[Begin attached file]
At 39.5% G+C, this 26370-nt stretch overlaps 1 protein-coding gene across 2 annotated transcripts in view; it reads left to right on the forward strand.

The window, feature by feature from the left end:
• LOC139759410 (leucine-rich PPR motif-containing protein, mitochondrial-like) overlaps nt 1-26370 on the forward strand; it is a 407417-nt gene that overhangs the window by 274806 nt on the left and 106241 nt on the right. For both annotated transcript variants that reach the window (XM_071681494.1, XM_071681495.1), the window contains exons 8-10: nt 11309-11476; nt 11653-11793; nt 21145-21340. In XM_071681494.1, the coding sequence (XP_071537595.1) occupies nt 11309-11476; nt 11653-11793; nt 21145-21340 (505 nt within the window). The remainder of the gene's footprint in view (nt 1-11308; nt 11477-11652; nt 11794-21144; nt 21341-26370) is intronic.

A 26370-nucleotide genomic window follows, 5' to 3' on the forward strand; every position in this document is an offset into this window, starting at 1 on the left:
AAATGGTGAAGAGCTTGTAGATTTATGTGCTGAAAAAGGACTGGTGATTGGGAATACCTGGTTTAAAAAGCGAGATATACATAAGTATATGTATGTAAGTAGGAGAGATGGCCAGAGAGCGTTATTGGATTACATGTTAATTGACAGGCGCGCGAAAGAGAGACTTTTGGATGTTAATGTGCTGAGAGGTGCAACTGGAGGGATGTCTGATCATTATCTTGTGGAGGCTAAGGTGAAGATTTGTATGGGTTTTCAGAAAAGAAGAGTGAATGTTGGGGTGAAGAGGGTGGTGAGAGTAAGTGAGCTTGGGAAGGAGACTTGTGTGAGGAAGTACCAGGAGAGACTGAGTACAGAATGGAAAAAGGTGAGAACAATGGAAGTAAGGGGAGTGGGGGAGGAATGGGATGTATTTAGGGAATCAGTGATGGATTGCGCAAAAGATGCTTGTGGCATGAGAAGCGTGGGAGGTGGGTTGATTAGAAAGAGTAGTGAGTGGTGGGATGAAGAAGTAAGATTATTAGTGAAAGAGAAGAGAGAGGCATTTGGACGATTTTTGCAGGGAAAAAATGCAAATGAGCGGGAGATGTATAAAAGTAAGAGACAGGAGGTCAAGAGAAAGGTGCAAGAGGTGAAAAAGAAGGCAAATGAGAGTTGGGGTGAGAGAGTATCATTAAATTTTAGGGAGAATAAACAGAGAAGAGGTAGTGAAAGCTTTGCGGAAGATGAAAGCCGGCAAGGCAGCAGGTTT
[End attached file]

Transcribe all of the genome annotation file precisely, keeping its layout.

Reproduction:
At 39.5% G+C, this 26370-nt stretch overlaps 1 protein-coding gene across 2 annotated transcripts in view; it reads left to right on the forward strand.

The window, feature by feature from the left end:
• LOC139759410 (leucine-rich PPR motif-containing protein, mitochondrial-like) overlaps nt 1-26370 on the forward strand; it is a 407417-nt gene that overhangs the window by 274806 nt on the left and 106241 nt on the right. For both annotated transcript variants that reach the window (XM_071681494.1, XM_071681495.1), the window contains exons 8-10: nt 11309-11476; nt 11653-11793; nt 21145-21340. In XM_071681494.1, the coding sequence (XP_071537595.1) occupies nt 11309-11476; nt 11653-11793; nt 21145-21340 (505 nt within the window). The remainder of the gene's footprint in view (nt 1-11308; nt 11477-11652; nt 11794-21144; nt 21341-26370) is intronic.

A 26370-nucleotide genomic window follows, 5' to 3' on the forward strand; every position in this document is an offset into this window, starting at 1 on the left:
AAATGGTGAAGAGCTTGTAGATTTATGTGCTGAAAAAGGACTGGTGATTGGGAATACCTGGTTTAAAAAGCGAGATATACATAAGTATATGTATGTAAGTAGGAGAGATGGCCAGAGAGCGTTATTGGATTACATGTTAATTGACAGGCGCGCGAAAGAGAGACTTTTGGATGTTAATGTGCTGAGAGGTGCAACTGGAGGGATGTCTGATCATTATCTTGTGGAGGCTAAGGTGAAGATTTGTATGGGTTTTCAGAAAAGAAGAGTGAATGTTGGGGTGAAGAGGGTGGTGAGAGTAAGTGAGCTTGGGAAGGAGACTTGTGTGAGGAAGTACCAGGAGAGACTGAGTACAGAATGGAAAAAGGTGAGAACAATGGAAGTAAGGGGAGTGGGGGAGGAATGGGATGTATTTAGGGAATCAGTGATGGATTGCGCAAAAGATGCTTGTGGCATGAGAAGCGTGGGAGGTGGGTTGATTAGAAAGAGTAGTGAGTGGTGGGATGAAGAAGTAAGATTATTAGTGAAAGAGAAGAGAGAGGCATTTGGACGATTTTTGCAGGGAAAAAATGCAAATGAGCGGGAGATGTATAAAAGTAAGAGACAGGAGGTCAAGAGAAAGGTGCAAGAGGTGAAAAAGAAGGCAAATGAGAGTTGGGGTGAGAGAGTATCATTAAATTTTAGGGAGAATAAACAGAGAAGAGGTAGTGAAAGCTTTGCGGAAGATGAAAGCCGGCAAGGCAGCAGGTTT